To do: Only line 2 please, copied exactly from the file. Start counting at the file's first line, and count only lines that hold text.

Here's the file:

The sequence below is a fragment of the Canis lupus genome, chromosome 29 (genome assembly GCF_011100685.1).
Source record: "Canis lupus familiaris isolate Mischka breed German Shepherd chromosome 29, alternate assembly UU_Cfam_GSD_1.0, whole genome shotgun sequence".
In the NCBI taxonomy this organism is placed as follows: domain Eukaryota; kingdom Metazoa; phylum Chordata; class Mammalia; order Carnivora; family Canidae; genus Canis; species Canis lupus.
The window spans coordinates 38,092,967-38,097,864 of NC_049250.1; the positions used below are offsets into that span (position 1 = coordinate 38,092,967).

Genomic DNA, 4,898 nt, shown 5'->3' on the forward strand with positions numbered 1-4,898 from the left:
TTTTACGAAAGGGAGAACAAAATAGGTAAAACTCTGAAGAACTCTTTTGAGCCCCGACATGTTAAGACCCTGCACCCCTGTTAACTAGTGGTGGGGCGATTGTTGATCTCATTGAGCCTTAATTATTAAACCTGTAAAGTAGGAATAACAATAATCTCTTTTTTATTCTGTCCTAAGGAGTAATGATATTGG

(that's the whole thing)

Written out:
Source record: "Canis lupus familiaris isolate Mischka breed German Shepherd chromosome 29, alternate assembly UU_Cfam_GSD_1.0, whole genome shotgun sequence".